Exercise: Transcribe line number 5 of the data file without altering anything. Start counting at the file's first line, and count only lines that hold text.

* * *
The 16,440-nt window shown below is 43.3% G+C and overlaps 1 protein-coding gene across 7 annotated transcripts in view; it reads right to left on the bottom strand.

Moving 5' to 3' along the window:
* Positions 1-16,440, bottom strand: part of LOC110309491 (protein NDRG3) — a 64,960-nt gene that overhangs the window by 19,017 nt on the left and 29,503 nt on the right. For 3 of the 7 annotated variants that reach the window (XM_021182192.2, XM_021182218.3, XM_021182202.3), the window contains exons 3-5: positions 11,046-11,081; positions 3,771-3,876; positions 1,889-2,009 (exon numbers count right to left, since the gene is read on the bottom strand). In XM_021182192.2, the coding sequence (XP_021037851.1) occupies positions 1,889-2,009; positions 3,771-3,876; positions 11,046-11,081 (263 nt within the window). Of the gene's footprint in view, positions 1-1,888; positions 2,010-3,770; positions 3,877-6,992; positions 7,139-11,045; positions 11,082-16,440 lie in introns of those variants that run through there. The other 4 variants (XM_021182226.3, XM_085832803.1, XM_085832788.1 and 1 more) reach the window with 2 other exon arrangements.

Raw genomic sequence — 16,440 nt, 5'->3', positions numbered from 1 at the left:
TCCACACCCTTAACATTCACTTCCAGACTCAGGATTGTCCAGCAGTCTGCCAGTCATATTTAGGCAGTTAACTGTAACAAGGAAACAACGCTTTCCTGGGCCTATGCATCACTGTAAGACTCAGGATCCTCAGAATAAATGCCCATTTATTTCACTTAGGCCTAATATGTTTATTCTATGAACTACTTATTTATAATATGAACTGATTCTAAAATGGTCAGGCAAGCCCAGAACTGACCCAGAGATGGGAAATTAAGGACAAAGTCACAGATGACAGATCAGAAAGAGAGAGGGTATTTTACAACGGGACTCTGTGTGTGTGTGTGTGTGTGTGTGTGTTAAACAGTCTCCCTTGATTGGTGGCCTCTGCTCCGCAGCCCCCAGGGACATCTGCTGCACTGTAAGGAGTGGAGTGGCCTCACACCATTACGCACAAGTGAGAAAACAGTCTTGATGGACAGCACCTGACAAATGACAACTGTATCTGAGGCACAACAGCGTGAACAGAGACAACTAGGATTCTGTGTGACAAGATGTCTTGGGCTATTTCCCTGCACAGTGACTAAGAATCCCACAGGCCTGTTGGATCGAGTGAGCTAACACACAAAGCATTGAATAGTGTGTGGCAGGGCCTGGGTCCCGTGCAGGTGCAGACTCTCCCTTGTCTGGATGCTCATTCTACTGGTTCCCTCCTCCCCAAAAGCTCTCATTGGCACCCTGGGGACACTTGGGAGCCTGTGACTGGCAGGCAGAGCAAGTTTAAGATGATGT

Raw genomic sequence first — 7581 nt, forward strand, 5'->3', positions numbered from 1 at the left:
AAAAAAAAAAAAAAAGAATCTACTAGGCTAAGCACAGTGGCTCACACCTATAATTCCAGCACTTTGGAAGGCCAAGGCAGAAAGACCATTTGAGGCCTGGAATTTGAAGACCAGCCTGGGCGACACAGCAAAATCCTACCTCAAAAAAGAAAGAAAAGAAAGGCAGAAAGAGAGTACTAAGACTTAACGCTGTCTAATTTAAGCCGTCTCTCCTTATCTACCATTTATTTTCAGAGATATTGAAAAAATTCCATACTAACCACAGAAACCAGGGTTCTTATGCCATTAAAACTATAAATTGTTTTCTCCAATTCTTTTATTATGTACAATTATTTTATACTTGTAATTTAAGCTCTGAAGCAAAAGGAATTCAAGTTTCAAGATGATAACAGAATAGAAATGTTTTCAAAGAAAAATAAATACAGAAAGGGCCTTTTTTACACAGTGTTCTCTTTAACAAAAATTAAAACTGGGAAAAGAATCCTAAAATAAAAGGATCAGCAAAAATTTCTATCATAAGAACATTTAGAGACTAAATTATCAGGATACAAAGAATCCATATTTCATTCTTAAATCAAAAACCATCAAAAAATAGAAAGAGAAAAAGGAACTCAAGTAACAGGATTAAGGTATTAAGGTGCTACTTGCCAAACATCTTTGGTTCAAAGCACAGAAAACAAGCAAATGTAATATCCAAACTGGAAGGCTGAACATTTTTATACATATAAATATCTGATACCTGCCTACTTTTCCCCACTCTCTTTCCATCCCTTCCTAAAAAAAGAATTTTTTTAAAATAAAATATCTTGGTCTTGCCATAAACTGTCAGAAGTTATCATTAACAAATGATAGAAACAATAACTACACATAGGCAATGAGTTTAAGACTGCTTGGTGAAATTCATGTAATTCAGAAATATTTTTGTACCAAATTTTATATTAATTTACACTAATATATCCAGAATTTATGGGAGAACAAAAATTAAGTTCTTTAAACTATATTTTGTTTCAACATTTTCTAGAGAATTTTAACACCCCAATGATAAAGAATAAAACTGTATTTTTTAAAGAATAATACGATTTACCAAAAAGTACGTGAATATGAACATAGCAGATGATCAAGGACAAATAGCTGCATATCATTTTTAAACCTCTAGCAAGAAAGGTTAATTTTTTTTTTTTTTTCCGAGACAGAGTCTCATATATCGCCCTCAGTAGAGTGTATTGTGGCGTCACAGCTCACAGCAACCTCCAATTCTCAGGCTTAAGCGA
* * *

TCCACACCCTTAACATTCACTTCCAGACTCAGGATTGTCCAGCAGTCTGCCAGTCATATTTAGGCAGTTAACTGTAACAAGGAAACAACGCTTTCCTGGGCCTATGCATCACTGTAAGACTCAGGATCCTCAGAATAAATGCCCATTTATTTCACTTAGGCCTAATATGTTTATTCTATGAACTACTTATTTATAATATGAACTGATTCTAAAATGGTCAGGCAAGCCCAGAACTGACCCAGAGATGGGAAATTAAGGACAAAGTCACAGATGACAGATCAGAAAGAGAGAGGGTATTTTACAACGGGACTCTGTGTGTGTGTGTGTGTGTGTGTGTGTTAAACAGTCTCCCTTGATTGGTGGCCTCTGCTCCGCAGCCCCCAGGGACATCTGCTGCACTGTAAGGAGTGGAGTGGCCTCACACCATTACGCACAAGTGAGAAAACAGTCTTGATGGACAGCACCTGACAAATGACAACTGTATCTGAGGCACAACAGCGTGAACAGAGACAACTAGGATTCTGTGTGACAAGATGTCTTGGGCTATTTCCCTGCACAGTGACTAAGAATCCCACAGGCCTGTTGGATCGAGTGAGCTAACACACAAAGCATTGAATAGTGTGTGGCAGGGCCTGGGTCCCGTGCAGGTGCAGACTCTCCCTTGTCTGGATGCTCATTCTACTGGTTCCCTCCTCCCCAAAAGCTCTCATTGGCACCCTGGGGACACTTGGGAGCCTGTGACTGGCAGGCAGAGCAAGTTTAAGATGATGT